With the South Africa Weather Service confirming that the current heat wave being experienced by many provinces at the moment being set to continue for a couple more days, being cooped up inside during alert level 1 lockdown is less than ideal. This is especially so as the spread of COVID-19 in South Africa is still being fought.

The latest figures from the National Department of Health show that while the new daily infection has not peaked above the 2k mark for the past two weeks or so, it is still hovering in and around the same level.

To that end, 1 461 new cases have been reported over the past 24 hours, bringing the total for the country to date to 705 254.

As for recoveries, the NDoH os reporting that 635 237 have been recorded at the time of writing, translating to a recovery rate of 90 percent, where it has sat for some time now.

Following yesterday, where only two provinces reported their fatalities numbers, we had anticipated a spike in the number of new deaths related to COVID-19 today. That is not the case, however, the NDoH still regrettably reports that 61 new fatalities must be added to the total number of deaths, which now sits at 18 492.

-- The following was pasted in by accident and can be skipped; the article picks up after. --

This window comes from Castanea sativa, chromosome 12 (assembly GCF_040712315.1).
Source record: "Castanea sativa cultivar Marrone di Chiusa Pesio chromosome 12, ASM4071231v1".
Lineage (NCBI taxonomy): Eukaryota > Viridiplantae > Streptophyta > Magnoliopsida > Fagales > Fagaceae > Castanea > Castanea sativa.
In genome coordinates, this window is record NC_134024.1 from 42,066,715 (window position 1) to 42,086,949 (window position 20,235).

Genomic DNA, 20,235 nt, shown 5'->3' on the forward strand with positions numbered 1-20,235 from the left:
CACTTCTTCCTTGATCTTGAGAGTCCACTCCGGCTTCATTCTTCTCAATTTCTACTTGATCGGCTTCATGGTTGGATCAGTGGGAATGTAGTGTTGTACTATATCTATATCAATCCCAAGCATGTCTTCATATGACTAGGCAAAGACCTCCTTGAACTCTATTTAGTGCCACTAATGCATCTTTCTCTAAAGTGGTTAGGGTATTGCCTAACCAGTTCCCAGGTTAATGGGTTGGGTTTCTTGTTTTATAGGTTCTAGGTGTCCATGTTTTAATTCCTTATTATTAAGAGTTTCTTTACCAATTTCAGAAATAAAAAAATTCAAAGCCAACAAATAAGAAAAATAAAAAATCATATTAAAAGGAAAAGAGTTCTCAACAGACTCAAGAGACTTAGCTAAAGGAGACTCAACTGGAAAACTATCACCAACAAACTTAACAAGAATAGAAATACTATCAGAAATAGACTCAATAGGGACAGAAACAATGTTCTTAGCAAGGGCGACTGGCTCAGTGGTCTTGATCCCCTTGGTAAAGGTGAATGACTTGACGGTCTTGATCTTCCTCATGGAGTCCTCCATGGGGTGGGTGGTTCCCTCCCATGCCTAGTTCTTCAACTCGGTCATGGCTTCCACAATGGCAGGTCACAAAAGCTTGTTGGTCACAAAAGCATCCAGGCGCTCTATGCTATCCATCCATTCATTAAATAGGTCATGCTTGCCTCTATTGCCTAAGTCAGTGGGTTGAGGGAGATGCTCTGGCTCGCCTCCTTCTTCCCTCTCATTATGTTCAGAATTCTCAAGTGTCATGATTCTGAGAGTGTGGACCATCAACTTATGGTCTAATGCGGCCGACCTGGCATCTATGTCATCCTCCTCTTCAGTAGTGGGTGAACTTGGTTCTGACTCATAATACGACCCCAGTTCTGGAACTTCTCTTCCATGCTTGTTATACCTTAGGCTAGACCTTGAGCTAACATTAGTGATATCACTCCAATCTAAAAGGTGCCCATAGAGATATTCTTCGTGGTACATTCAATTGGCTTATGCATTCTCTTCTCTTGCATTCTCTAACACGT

Of the 61, the NDoH confirms that 21 are from the Eastern Cape, 19 from the Free State, three from Gauteng, one from Mpumalanga, six from the Northern Cape, eight from the Western Cape and three from KwaZulu-Natal.

The full breakdown of COVID-19 in South Africa is as follows:

Provinces Confirmed Cases Recoveries Active cases Deaths
Western Cape 114 534 106 184 8 350 4 288
Eastern Cape 92 122 86 927 5 195 3 451
Northern Cape 20 381 16 933 2 859 254
Free State 53 679 36 702 16 977 1 320
KwaZulu-Natal 121 436 112 205 9 231 3 139
North West 31 864 28 589 3 275 393
Mpumalanga 28 830 27 534 1 296 591
Gauteng 225 559 204 424 21 135 4 621
Limpopo 16 849 15 759 1 090 435
Unknown 0
TOTAL 705 254 635 257 69 997 18 492

As always, in order to stay up to date with the spread of COVID-19 in South Africa and abroad, we advise the following materials and platforms:

[Image – Photo by Kai Pilger on Unsplash]